The person who sins and feels remorse senses its cleansing power. He recognizes his pain as an atonement, and this brings him relief. Almost miraculously, the clouds of his transgression are lifted, and the light of t’shuva fills his being with joy. He senses that it is G-d who has freed him, and his heart abounds with gratitude and song.

In describing the inner workings of t’shuva, Rabbi Kook does not enumerate the many halachic laws of repentance which can be found in other books. For instance, the Rambam’s Laws of T’shuva sets forth the steps a person must take in redressing transgression. Among the many details, a penitent must confess his sin, feel remorse, abandon his wrongdoing, amend his ways, and never commit the transgression again (Rambam, Laws of T’shuva, 2:2). Rabbi Kook presumes that his reader has a knowledge of these laws. His goal is to illuminate the overall phenomenon and importance of t’shuva in the life of the individual, the Jewish Nation, and the world.

Summing up his analysis of specific t’shuva, Rabbi Kook describes a journey from darkness to light:

“How downtrodden was the soul when the burden of sin, its darkness, vulgarity, and horrible suffering lay upon it. How lowly and oppressed the soul was, even if external riches and honor fell in its portion. What good is there in wealth if life’s inner substance is poor and stale? How joyful the soul is now with the inner conviction that its iniquity has been forgiven, that God’s nearness is living and glowing inside it, that its inner burden has been lightened, that its debt (of atonement) has already been paid, and that it is no longer anguished by inner turmoil and oppression. The soul is filled with rest and rightful tranquility. ‘Return to thy rest, O my soul, for the Lord has dealt bountifully with thee’” (Tehillim, 116:7).

Interestingly, the process of anguish, depression, catharsis, and joy which Rabbi Kook describes parallels the psychiatric journey, or the quest for happiness in our time. Vast numbers of people are depressed and unhappy. The world’s pleasures can only bring them a few fleeting moments of delight. Their lives are plagued by darkness, anxiety, and inner despair. Modern psychiatry, and all of the popular books on the subject, offer a gamut of explanations, solutions, treatments, and cures. They too promise psychic release and joy. But all too often, after some initial relief, the patient is back on the couch, or back in the bookstore searching for the newest bestseller.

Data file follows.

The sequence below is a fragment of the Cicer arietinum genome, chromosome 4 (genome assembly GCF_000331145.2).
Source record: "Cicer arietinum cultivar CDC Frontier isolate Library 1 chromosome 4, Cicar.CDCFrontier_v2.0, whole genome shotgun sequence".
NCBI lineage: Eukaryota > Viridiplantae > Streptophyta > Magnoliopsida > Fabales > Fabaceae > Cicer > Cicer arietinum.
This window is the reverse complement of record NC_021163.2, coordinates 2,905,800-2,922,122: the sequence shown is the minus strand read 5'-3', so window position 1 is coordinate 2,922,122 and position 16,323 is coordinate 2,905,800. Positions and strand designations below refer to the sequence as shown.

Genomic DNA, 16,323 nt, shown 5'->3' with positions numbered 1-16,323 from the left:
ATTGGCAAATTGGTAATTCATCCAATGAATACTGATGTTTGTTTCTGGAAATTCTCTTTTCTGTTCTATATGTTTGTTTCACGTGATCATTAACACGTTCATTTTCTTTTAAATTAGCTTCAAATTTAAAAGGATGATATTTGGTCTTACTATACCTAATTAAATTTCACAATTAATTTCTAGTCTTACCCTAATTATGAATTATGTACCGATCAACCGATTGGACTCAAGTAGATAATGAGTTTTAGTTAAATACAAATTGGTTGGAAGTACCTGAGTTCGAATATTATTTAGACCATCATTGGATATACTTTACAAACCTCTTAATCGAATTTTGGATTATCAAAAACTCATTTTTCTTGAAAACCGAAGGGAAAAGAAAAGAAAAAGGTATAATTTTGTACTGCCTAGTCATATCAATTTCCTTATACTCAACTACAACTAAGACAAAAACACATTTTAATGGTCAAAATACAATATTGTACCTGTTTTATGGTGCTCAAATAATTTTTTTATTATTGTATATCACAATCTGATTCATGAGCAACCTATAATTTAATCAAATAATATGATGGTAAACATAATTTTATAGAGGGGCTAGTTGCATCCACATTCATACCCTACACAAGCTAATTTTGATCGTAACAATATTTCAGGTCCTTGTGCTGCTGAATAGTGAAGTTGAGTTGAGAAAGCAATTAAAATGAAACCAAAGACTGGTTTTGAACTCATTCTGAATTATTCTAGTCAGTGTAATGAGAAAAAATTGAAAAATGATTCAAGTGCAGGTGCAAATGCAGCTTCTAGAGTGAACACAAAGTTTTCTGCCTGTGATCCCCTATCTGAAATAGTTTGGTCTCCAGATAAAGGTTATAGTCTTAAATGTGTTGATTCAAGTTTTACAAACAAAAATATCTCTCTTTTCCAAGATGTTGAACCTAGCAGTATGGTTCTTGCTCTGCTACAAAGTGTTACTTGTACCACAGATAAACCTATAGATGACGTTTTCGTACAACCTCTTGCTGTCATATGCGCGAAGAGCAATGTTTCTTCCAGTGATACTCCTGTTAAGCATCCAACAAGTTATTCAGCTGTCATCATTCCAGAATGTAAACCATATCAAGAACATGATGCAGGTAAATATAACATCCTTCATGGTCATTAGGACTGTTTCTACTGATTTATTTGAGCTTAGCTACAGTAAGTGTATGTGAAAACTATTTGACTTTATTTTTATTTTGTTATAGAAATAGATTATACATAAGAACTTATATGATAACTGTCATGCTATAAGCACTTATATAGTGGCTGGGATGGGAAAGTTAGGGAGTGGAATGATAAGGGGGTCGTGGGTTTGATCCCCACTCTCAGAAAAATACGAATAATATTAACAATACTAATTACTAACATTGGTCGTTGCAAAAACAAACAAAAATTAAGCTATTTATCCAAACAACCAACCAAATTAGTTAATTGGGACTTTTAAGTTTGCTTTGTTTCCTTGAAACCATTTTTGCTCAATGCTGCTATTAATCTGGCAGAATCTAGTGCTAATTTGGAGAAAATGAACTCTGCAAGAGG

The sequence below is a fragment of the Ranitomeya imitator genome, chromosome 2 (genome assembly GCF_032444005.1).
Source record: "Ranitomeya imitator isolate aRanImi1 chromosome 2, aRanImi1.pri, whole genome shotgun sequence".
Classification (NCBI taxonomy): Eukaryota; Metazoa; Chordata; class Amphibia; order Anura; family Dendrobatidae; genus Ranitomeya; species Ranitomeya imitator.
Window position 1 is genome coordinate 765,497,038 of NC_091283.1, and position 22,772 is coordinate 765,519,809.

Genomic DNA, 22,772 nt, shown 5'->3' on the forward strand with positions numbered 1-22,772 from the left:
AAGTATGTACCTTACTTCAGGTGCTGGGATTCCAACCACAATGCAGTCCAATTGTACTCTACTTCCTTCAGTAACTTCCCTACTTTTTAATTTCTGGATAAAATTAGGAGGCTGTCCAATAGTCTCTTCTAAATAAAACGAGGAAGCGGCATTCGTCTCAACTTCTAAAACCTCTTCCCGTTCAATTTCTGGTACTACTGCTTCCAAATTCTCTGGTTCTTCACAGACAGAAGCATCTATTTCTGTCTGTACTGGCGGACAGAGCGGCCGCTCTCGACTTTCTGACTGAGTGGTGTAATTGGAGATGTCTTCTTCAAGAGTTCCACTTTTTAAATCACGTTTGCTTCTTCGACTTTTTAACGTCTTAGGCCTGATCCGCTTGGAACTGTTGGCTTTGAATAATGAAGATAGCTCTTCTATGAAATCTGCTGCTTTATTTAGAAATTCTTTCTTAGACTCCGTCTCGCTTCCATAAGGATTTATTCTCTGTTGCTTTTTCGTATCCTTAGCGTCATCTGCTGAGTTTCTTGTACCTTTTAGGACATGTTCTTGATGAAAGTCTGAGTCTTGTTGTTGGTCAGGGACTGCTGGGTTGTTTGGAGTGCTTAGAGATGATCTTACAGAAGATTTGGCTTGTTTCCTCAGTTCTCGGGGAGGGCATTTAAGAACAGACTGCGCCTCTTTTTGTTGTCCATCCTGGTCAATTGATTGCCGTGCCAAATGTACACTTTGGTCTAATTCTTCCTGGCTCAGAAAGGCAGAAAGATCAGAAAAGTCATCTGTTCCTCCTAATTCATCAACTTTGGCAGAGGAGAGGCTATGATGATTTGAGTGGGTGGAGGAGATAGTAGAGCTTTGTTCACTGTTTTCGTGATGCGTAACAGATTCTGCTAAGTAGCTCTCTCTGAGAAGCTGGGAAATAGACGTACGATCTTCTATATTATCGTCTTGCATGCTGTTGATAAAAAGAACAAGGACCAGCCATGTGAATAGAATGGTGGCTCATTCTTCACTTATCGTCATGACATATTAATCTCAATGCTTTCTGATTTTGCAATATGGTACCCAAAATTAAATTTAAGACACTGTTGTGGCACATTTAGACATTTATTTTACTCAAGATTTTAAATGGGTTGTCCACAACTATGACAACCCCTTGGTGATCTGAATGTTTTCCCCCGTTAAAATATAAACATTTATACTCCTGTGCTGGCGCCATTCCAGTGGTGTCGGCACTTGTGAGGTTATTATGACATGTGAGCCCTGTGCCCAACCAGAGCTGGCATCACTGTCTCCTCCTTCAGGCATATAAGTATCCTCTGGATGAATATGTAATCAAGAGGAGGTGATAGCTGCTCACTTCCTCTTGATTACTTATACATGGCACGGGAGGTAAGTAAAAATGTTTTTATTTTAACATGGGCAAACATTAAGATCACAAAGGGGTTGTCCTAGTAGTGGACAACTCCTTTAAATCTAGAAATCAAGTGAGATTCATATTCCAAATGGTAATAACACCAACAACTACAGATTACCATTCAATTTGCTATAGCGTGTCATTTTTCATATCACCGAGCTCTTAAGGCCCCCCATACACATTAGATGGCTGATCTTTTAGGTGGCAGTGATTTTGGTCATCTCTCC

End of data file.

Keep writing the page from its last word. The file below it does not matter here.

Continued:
In Rabbi Kook’s explanation of specific t’shuva and general t’shuva, what strikes us is his understanding of human psychology. While psychiatrists offer many theories about man’s existential dilemma and angst, Rabbi Kook reveals that the real cause of humanity’s malaise stems from mankind’s severance from God. The solution, he teaches, is t’shuva.

RABBI KOOK’s explanation of general t’shuva, sounds remarkably like a description of the anxiety and spiritual darkness of our age:

“There is another type of feeling of t’shuva — a vague, general t’shuva. Past sin or sins do not weigh on a person’s heart. Rather he has a general feeling of profound inner depression, that he is filled with sin, that God’s light does not shine on him, that there is nothing noble in his being. He senses that his heart is sealed, and that his personality and traits are not on the straight and desirable path that is worthy of gracing a pure soul with a wholesome life. He feels that his intellectual insights are primitive, and that his emotions are mixed with darkness and lusts which awake within him a spiritual repulsion. He is ashamed of himself; he knows that God is not within him; and this is his greatest anguish, his most frightening sin. He is embittered with himself; he can find no escape from his snare which involves no specific wrongdoing – rather it is as if his entire being is imprisoned in dungeon locks.

“From out of this psychic bitterness, t’shuva comes as a healing plaster from an expert physician. The feeling of t’shuva — with a deep insight into its working and its deep foundation in the recesses of the soul, in the hidden realms of nature, in all the chambers of Torah, faith and tradition — with all of its power, comes and streams into his soul. A mighty confidence in its healing, the encompassing rebirth which t’shuva affords to all who cling to it, surrounds the person with a spirit of grace and mercy.”

This description of depression, darkness, inner shame and despair is an exact description of modern man’s psychic condition. Whether it is termed psychological neurosis by Sigmund Freud, primal angst by Carl Jung, anxiety by Rollo May, or feeling not-OK by Thomas Harris, the symptoms are the same.